As mentioned in the homotopy theory chatroom, this is immediate from the fact that Fin is the symmetric monoidal envelope of Fin_* (so actually a symmetric monoidal functor from Fin to any symmetric monoidal C is the same as a commutative algebra object in C). (HA.2.2.4.9). I guess then the question becomes: “why are ’pseudo-gamma categories’ the same as symmetric monoidal categories (classically defined)?” but that is classical… I don’t know the earliest reference. Presumably at this low-categorical level one could check by hand. Another proof is to use the Barr-Beck theorem: there is an evident construction that takes a symmetric monoidal category and spits out a ’pseudo-gamma category’, and this commutes with the forgetful functor to the (2,1)-category of categories. So by nonsense we are reduced to checking that the ’free symmetric monoidal category’ is the same as the ’free pseudo-gamma category’, which, if need be, can be checked using the formula in HA.3.1.3.13. [This, by the way, builds an equivalence of (2,1)-categories of ’symmetric monoidal cats’ and ’pseudo-gamma cats’.]

    • CommentRowNumber7.
    • CommentAuthorJon Beardsley
    • CommentTimeDec 16th 2020
    • (edited Dec 16th 2020)

    I don’t know how to reply to comments in the correct way, so I’ll just try to label things sensibly.

    @Urs: One does need to be a bit careful since the framework Lurie uses is actually based on taking the free semi-Cartesian symmetric monoidal category on an operad (also known as the May-Thomason category of operators, which is I think the earliest reference for this precise construction) rather than the free symmetric monoidal category. Presumably there are sort of parallel theories here, i.e. Segal-type functors out of finite pointed sets and symmetric monoidal functors out of finite sets. And also, in your reference to Γ-spaces I think some care must still be taken. These are functors out of finite pointed sets satisfying the Segal condition, not symmetric monoidal functors out of finite sets. I suspect that some of the difference is obscured by the fact that the usual codomains in these cases, Cat and Top, are Cartesian monoidal. But anyway, I think when the codomain is Cartesian monoidal it doesn’t matter.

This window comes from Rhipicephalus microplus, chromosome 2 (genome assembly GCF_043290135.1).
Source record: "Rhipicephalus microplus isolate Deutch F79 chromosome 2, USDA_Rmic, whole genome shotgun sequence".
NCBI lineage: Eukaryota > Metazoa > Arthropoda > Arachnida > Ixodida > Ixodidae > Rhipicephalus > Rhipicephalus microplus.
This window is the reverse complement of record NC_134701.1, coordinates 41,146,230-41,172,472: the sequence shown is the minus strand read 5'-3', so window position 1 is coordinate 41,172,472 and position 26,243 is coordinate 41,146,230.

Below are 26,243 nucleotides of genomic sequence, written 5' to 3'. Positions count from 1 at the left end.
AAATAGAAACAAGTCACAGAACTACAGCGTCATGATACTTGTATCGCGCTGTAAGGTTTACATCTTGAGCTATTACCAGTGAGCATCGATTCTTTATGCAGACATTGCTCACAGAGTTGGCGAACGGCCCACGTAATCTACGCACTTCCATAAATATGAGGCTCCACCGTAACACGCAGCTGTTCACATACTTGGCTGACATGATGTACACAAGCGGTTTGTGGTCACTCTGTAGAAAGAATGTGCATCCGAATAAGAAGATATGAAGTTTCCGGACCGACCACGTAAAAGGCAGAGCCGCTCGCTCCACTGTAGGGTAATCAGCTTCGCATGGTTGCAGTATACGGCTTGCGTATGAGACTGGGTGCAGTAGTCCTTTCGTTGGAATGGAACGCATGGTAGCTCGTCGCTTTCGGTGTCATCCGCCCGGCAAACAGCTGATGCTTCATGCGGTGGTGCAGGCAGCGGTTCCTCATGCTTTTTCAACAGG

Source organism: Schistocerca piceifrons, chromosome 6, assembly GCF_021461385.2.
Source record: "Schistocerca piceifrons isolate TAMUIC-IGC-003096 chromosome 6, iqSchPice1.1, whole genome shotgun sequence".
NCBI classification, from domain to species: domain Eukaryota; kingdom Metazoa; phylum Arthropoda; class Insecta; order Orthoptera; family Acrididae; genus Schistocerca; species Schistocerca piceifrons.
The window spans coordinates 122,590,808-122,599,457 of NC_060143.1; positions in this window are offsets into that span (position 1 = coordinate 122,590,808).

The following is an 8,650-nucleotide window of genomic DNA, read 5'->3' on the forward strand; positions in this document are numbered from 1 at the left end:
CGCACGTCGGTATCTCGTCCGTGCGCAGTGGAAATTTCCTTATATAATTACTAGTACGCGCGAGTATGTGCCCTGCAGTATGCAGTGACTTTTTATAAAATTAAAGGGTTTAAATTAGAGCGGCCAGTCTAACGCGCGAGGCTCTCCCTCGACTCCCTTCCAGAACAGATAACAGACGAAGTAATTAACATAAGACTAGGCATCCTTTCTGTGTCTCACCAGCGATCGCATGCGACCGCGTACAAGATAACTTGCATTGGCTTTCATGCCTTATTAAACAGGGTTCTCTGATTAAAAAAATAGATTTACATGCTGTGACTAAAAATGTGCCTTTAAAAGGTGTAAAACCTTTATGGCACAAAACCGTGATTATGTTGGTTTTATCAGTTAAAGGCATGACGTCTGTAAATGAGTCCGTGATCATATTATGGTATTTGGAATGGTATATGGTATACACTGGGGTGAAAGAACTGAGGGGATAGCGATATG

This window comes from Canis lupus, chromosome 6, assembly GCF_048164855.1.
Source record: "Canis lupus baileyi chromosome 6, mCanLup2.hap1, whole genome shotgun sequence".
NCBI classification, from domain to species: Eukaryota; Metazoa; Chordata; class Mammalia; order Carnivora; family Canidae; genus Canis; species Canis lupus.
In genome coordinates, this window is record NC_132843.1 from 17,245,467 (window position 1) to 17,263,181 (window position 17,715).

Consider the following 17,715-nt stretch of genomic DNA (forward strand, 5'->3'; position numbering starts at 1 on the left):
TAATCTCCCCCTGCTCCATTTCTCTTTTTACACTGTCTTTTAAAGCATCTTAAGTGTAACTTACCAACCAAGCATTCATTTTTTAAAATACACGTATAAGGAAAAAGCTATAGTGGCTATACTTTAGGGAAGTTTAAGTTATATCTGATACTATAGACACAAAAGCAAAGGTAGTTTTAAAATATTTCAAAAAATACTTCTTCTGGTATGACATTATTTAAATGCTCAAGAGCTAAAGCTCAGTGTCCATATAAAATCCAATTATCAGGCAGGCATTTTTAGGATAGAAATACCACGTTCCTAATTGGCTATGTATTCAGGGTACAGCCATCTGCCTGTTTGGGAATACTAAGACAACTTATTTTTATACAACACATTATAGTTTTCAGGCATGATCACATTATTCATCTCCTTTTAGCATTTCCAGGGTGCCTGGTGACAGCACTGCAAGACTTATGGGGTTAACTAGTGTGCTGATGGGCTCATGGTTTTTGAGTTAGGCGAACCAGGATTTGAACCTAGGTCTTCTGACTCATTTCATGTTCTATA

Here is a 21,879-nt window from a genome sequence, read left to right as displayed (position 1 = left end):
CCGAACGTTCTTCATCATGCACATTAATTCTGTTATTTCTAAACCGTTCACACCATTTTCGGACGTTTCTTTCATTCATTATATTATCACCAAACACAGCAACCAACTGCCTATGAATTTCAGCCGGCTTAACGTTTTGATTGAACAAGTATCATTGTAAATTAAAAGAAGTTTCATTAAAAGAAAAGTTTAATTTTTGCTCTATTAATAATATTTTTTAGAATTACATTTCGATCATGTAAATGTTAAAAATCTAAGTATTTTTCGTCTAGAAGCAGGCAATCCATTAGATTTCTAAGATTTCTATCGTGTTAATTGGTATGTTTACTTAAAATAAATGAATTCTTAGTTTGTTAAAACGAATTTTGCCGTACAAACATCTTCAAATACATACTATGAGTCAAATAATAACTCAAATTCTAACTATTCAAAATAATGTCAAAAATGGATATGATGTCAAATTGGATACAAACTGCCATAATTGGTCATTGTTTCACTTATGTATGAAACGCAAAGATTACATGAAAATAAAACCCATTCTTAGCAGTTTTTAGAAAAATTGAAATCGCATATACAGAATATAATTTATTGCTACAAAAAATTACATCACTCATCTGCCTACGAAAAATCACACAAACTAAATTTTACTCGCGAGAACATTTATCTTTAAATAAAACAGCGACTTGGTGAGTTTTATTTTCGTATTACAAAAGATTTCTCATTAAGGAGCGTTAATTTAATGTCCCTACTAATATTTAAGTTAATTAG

@Richard: Indeed, I also think it’s somewhat “obvious” which is why I’m a bit surprised that it’s not in some well known place in the literature. Maybe it’s just too “obvious” for anyone to bother writing down, which I think is unfortunate (and also why I suspect there’s some more general theorem which has this statement as a special case, as you suggest but are sadly not able to provided a reference for).

    @Dylan yes, I definitely agree that this statement can be proven using the symmetric monoidal envelope machinery described in higher algebra. Ultimately I was hoping there was some low-brow proof/description of it which predated that kind of stuff (and moreover I really did just want to talk about pseudofunctors of 2-categories, not ∞-categories). And, yes, one can check by hand, and Joe Moeller and I have basically done that.

    • CommentRowNumber8.
    • CommentAuthorRichard Williamson
    • CommentTimeDec 16th 2020
    • (edited Dec 16th 2020)

    Just to emphasise that the fact that FinSet\mathsf{FinSet} is the free symmetric monoidal category on a commutative monoid is certainly in the literature (googling turned up a recent paper of Hyland and Power, but of course it is much older). If one restricts to fully strict symmetric monoidal categories, then the conjecture in #2 is just the statement of this universal property plus the observation that a commutative monoid in Cat\mathsf{Cat} is exactly a (fully strict) symmetric monoidal category. Extracting a weak version of this is just a matter of interpreting ’commutative monoid’ weakly 2-categorically rather than 1-categorically, and again is really just (one version of) the statement of the universal property.

    I should say that I did not really try to find a reference for the 2-monadic formulation I mentioned! I don’t know the literature too well on 2-monads, and tend to just follow my nose. If Mike sees this, he would know better whether there is a reference. One could begin by trying to make sense of the first step in my formulation, namely: given a 2-monad on Cat\mathsf{Cat}, how do we rigorously construct the 1-monad whose algebras are the ’one-object’ versions of the algebras for the 2-monad? I suspect there is some nice abstract way to do this using 2-categorical techniques. That must be extractable from the literature!